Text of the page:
Jesus engaged Nicodemus at night. Will he engage visitors in our age who come in the night? What about the “Nones”, that growing group whom surveys say are leaving their religious traditions because they have stopped believing in their teachings.
Charles Taylor in his book “A Secular Age” may have insights into the “Nones”. Some become unaffiliated because they do not believe in God or the teachings of most religions. Many leave a religion because “they think of religious people as hypocritical or judgmental, because religious organizations focus too much on rules or because religious leaders are too focused on power and money.”
It’s interesting to see, Taylor writes, that “ far fewer say they became unaffiliated because they believe that modern science proves that religion is just superstition.”
The theory that religion will disappear as science advances doesn’t hold up, Taylor says, because there’s a search for “human fullness” for a “higher world” that doesn’t go away. Surveys indicate that’s the case among the unaffiliated today
But Taylor also recognizes that people find religions difficult today. In the western world, our secular age is an age of “expressive individualism;” people want reasons to believe and belong. They need religious places that meet them as they are. They’re looking for religious experience.
“Those who believe in the God of Abraham should normally be reminded of how little they know him, how partial is their grasp of him. They have a long way to go…Many believers (the fanatics, but also more than these) rest in the certainty that they have got God right (as against all those heretics and pagans in the outer darkness). They are clutching onto an idol, to use a term familiar to the traditions of the God of Abraham.” (p.769)
Churches need to engage the world with reasons, not with condemnations. Belief leads us to the mysterious Unknown, not sharp certainties. Jesus kept speaking to Nicodemus many nights, it seems. His story and the story of the disciples on the way to Emmaus says it takes time to believe. We’re slow learners. We have to keep talking to the “Nones” at night, praying they find him “in the breaking of the bread.”
I am not certain from your intro that you have Thomas right. While John as the gospel writer seems to portray Thomas as a doubter don’t forget that Thomas went on to be one of the bravest disciples who took the gospel first to Persia, then to South India where he was eventually martyred for his faith. Some of the Bible scholars claim Johns real beef with Thomas was he was one of the alternative gospel writers whose Gospel was eventually left out of the Bible because he taught that although Jesus had the light, his followers could also share in that light. He was also the disciple who when the other disciples had tried to talk Jesus out of revisiting a community where a threatening crowd had wanted to stone Jesus, it was Thomas who supported Jesus in his plans.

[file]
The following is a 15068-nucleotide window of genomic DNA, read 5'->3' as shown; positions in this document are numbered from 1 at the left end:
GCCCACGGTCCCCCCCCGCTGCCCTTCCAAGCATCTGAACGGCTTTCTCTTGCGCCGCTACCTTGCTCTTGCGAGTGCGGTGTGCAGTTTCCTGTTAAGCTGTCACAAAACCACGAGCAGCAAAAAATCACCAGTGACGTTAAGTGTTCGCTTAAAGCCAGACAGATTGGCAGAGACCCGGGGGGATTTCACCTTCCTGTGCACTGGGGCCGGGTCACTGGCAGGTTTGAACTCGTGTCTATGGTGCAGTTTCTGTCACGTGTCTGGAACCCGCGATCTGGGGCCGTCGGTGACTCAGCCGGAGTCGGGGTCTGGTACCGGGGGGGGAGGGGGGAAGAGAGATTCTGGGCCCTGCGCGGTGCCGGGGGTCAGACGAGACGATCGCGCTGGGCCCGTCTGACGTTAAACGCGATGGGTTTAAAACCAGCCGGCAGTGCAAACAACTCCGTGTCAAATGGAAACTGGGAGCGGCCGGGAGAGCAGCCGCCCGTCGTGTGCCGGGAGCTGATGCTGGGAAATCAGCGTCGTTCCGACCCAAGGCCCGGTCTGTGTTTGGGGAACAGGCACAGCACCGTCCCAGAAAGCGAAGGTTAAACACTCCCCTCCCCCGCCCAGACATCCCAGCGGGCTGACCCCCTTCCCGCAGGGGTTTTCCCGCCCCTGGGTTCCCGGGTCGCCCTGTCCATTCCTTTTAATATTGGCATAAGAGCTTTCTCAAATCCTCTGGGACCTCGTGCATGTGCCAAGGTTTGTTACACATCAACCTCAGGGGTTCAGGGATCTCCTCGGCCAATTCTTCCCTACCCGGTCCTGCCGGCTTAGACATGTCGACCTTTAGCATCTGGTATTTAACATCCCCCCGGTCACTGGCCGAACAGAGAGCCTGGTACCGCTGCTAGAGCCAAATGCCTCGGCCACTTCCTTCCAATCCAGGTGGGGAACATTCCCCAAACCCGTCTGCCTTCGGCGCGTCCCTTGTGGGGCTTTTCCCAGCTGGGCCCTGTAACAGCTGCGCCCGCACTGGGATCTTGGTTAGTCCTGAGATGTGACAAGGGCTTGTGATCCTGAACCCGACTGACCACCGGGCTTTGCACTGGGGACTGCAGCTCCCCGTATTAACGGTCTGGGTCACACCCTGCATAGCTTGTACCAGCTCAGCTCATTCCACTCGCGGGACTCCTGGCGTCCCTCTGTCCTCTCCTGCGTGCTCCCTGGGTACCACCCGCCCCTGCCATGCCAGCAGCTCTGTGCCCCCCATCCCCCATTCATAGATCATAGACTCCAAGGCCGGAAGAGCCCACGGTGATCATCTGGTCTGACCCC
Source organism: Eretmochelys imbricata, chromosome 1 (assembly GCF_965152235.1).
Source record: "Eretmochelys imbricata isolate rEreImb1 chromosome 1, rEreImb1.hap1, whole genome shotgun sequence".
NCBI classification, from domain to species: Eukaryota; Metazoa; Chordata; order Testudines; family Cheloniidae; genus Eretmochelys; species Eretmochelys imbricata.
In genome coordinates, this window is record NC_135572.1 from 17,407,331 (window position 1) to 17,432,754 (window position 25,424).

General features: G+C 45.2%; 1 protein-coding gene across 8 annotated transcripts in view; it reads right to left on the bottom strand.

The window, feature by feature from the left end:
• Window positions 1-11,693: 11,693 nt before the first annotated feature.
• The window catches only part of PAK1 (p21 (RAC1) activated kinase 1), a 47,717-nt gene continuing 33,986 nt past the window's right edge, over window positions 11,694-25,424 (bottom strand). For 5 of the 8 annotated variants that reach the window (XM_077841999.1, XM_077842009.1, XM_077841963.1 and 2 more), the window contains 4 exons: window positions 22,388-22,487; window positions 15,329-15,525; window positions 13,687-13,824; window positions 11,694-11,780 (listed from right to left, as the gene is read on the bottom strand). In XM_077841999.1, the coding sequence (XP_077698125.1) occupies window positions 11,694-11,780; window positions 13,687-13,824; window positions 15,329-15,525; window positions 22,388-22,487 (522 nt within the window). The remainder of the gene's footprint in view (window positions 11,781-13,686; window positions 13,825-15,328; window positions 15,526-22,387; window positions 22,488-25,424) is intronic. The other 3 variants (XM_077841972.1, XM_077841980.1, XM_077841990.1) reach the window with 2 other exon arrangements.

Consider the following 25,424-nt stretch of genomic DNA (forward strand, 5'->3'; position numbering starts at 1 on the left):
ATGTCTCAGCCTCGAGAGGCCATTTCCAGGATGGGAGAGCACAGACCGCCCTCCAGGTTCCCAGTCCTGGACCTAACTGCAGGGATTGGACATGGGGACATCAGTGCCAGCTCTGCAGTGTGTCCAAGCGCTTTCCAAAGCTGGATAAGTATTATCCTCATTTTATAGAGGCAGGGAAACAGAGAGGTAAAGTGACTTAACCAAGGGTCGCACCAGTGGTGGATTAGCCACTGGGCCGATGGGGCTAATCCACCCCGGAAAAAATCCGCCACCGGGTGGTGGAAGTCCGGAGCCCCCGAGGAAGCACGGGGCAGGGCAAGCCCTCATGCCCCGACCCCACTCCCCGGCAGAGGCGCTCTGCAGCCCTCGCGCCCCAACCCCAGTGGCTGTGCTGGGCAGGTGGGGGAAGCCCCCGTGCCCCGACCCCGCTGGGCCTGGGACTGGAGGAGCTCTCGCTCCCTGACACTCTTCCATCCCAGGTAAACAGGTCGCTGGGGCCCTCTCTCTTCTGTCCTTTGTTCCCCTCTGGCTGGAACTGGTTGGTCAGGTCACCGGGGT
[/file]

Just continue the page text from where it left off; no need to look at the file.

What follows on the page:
Thanks for you comment. I don’t think Thomas was the only doubter and I agree with tradition that Thomas was an outstanding witness to the gospel in Persia and India. His words “My Lord and my God” seem to indicate that John saw him too as a great witness to the resurrection. The easter readings seem to accept questioning people among the followers of Jesus. There’s a Thomas in us all. We follow Jesu from question to question. Eventually we hope to know in ful. FVictor
How good it is to know that God hears our questions along with our praise. In that great coud of witnesses who have gone before us, I’m sure there were times of doubt during their lives on earth.
Dear Father Victor, thank you for your reflection in which we all meet in that “Hidden Ground of Love” (Thomas Merton) we call God.
“they think of religious people as hypocritical or judgmental, because religious organizations focus too much on rules or because religious leaders are too focused on power and money.”
Taylor is on target here. I’d add another reason: time. Belonging to a worship community requires time. I’ve heard it said, “We’re too busy and have no time for church.” Why? Economics demands working long hours to support a family. Now most businesses and retail stores are open on Sunday. One mother was asked why she was not in church with her son during the children’s Mass. She said she was across the street in the laundromat…the wash cycle ended!
You could say that church is counter-culture today. On Sundays many parents are out on the field, cheering on their kids as they play baseball, football or soccer. They are experiencing the joy of their athletic kids but not having an experience of God in community worship. Let’s pray that one day their eyes will be opened in the breaking of the bread.
Hear the song: In the Breaking of the Bread